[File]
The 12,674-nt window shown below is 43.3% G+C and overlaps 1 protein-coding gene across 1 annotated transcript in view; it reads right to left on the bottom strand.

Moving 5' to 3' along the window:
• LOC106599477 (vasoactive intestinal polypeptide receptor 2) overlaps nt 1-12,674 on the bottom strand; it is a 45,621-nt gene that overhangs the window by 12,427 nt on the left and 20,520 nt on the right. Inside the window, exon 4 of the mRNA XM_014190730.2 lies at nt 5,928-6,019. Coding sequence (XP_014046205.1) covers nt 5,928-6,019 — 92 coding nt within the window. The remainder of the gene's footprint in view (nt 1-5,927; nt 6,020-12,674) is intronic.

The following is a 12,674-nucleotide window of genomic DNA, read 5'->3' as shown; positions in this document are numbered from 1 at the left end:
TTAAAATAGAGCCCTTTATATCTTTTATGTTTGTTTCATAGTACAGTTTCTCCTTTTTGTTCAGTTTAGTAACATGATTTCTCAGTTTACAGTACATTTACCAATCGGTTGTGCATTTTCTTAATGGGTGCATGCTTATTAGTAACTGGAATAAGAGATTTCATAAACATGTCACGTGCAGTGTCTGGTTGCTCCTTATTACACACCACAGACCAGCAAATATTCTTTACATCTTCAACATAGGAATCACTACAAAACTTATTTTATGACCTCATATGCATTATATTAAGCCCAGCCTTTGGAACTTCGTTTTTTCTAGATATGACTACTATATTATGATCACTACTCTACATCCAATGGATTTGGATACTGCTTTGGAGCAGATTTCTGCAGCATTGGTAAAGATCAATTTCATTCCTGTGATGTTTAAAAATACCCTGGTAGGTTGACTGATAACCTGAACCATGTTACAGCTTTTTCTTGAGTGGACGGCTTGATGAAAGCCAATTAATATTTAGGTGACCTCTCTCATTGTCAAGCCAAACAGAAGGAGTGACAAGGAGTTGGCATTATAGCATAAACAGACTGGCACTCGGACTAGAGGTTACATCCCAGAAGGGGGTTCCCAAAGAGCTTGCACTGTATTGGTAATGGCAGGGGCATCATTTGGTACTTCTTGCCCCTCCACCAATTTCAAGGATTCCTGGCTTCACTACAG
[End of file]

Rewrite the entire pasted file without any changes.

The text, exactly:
The 12,674-nt window shown below is 43.3% G+C and overlaps 1 protein-coding gene across 1 annotated transcript in view; it reads right to left on the bottom strand.

Moving 5' to 3' along the window:
• LOC106599477 (vasoactive intestinal polypeptide receptor 2) overlaps nt 1-12,674 on the bottom strand; it is a 45,621-nt gene that overhangs the window by 12,427 nt on the left and 20,520 nt on the right. Inside the window, exon 4 of the mRNA XM_014190730.2 lies at nt 5,928-6,019. Coding sequence (XP_014046205.1) covers nt 5,928-6,019 — 92 coding nt within the window. The remainder of the gene's footprint in view (nt 1-5,927; nt 6,020-12,674) is intronic.

The following is a 12,674-nucleotide window of genomic DNA, read 5'->3' as shown; positions in this document are numbered from 1 at the left end:
TTAAAATAGAGCCCTTTATATCTTTTATGTTTGTTTCATAGTACAGTTTCTCCTTTTTGTTCAGTTTAGTAACATGATTTCTCAGTTTACAGTACATTTACCAATCGGTTGTGCATTTTCTTAATGGGTGCATGCTTATTAGTAACTGGAATAAGAGATTTCATAAACATGTCACGTGCAGTGTCTGGTTGCTCCTTATTACACACCACAGACCAGCAAATATTCTTTACATCTTCAACATAGGAATCACTACAAAACTTATTTTATGACCTCATATGCATTATATTAAGCCCAGCCTTTGGAACTTCGTTTTTTCTAGATATGACTACTATATTATGATCACTACTCTACATCCAATGGATTTGGATACTGCTTTGGAGCAGATTTCTGCAGCATTGGTAAAGATCAATTTCATTCCTGTGATGTTTAAAAATACCCTGGTAGGTTGACTGATAACCTGAACCATGTTACAGCTTTTTCTTGAGTGGACGGCTTGATGAAAGCCAATTAATATTTAGGTGACCTCTCTCATTGTCAAGCCAAACAGAAGGAGTGACAAGGAGTTGGCATTATAGCATAAACAGACTGGCACTCGGACTAGAGGTTACATCCCAGAAGGGGGTTCCCAAAGAGCTTGCACTGTATTGGTAATGGCAGGGGCATCATTTGGTACTTCTTGCCCCTCCACCAATTTCAAGGATTCCTGGCTTCACTACAG